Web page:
Carol Leona Wood
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Carol Leona Wood
After graduating from high school Carol, a self-described "rebellious teenager," lived in Anchorage, later in New Mexico, in Denver, and for one summer under a parachute-silk tent in Yosemite National Park. Along the way she took occasional college courses in search of a direction. In 1970, then living in Chicago, she embarked upon her 40-year career when she entered the nursing program at the University of Illinois Chicago campus. In 1977, with her B.S. and M.A. degrees in hand and two children in tow, she drove still farther east to join the faculty of the Yale School of Nursing in New Haven, Connecticut. In 1987 she moved to the University of Maine in Orono, where she would remain for 23 years. In 1992 she earned the degree of Ed.D., and shortly thereafter she was named coordinator of the graduate nursing program.
Carol's nursing specialty was midwifery. She was certified a nurse midwife in 1977, and in addition to her teaching, research, and administrative responsibilities she was active in clinical practice in New Haven and later in Orono. In 1979 she was appointed director of the Yale Nurse-Midwifery Practice, a public clinic, administered by the school of nursing, that was at the time unique in the nation. In the course of her career she delivered (or "caught," as midwives say when no civilians are around) some hundreds of babies, each of them the prettiest or handsomest baby that ever was. Two of them were her own grandchildren.
Her master's thesis on neonatal jaundice had earned her the faculty appointment at Yale. There she conducted a large-scale study of the accuracy of estimated delivery dates and found that the usual rule-of-thumb methods were often wrong by several days. Such errors had clinical implications, for they could lead unnecessarily to induced deliveries, which are more prone to complications than normal ones. She published her findings and her much more accurate Wood's Rule in 1985. Later she was invited to contribute the chapter "Complications of Gestational Age and the Postdate Pregnancy" to the 4th edition (2004) of the standard textbook Varney's Midwifery.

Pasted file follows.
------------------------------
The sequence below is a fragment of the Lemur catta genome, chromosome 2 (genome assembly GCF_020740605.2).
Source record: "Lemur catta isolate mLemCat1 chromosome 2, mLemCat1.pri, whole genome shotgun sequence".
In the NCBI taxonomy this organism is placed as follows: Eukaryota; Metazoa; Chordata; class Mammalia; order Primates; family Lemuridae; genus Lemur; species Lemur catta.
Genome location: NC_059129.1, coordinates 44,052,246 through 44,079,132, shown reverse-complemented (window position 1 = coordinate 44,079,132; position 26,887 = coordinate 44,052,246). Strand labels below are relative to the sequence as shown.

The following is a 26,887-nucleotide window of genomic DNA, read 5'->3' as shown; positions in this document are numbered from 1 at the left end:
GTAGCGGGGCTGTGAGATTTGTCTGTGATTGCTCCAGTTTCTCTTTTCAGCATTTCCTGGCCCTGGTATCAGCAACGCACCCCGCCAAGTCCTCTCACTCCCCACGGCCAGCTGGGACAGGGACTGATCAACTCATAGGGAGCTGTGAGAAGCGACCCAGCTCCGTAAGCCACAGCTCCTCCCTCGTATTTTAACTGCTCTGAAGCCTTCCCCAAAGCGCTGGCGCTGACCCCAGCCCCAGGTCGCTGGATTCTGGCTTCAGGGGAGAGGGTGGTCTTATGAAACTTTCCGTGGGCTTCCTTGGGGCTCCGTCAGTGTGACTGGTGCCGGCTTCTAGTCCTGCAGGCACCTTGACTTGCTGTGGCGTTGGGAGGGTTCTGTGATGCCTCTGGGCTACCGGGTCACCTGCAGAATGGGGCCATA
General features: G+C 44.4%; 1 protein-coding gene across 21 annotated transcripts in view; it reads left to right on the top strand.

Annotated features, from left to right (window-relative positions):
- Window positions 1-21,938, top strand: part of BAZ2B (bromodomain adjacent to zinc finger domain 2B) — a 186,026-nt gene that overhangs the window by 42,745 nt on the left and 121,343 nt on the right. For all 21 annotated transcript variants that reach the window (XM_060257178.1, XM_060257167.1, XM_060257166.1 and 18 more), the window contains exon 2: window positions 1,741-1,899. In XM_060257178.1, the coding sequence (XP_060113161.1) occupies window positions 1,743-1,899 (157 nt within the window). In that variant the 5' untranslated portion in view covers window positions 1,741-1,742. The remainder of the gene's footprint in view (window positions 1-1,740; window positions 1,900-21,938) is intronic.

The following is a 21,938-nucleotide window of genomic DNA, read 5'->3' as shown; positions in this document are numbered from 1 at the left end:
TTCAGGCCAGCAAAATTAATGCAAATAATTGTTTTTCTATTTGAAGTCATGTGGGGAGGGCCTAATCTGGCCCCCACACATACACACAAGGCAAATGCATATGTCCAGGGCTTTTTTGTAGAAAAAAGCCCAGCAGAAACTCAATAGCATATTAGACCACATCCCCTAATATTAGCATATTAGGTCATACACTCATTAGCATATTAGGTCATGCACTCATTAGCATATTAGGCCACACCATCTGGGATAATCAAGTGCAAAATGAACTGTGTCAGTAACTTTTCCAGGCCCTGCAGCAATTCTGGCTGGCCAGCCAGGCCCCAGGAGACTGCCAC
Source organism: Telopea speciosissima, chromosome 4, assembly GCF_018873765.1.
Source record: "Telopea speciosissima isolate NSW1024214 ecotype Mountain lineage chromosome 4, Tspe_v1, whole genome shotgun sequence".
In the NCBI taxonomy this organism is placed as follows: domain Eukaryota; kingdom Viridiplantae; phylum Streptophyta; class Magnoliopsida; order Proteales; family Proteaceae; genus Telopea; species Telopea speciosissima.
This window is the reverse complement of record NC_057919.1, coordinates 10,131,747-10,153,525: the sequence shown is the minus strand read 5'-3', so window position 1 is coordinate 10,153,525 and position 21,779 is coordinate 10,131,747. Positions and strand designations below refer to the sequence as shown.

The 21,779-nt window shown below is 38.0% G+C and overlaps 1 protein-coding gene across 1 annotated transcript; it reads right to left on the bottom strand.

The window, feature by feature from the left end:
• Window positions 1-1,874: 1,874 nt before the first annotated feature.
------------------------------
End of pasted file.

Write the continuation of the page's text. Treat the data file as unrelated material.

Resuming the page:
During a period of enforced rest with a broken pelvis she developed an enthusiasm for sewing and what can only be described as a mania for quilting, and for decades thereafter hardly a wedding or a birth came within her ken that did not result in a beautifully designed and executed work of craft.
Carol retired from UMaine in 2010 and for a time resumed exploring the country. In 2016, having tasted the charms of New York City and of San Diego, she returned to Maine and to the house that she had designed and built in Greenbush some 15 years before. Early in her final illness she determined that she wished to pass her last days there, overlooking the Penobscot River, and that is just what she did.
Carol is survived by her sister, Donna Wood of Anchorage; three children, Tiffany Crowell (Joseph) of Gloucester, Massachusetts, James Ostler (Catherine) of North Rigton, England, and Marilyn Sinnett (Gregory) of San Diego; by three stepchildren, Juliet Nichols (George) and Janice Nichols (Karl) of New Haven, Connecticut, and Dr. Frederick Nichols (Silvia) of Ferndale, Michigan; by six grandchildren (Ariel Twomey, Patrick Twomey, Jade Lafferty, James Ostler, Jared Ostler, and Maia Sinnett) and two step-grandchildren (Hannah Schultz and Arjun Nichols); by her husband, Robert McHenry; and by uncounted friends, colleagues, and former students and patients who loved her for her character, kindness, intelligence, and wit. We will be forever grateful for the gift of having known her.
No formal rites will be observed, nor is any memorial service planned at this time - except such as may spontaneously arise whenever friends and family gather to celebrate Carol's life. All others are invited to take inspiration from Carol's sterling example of strength and generosity.
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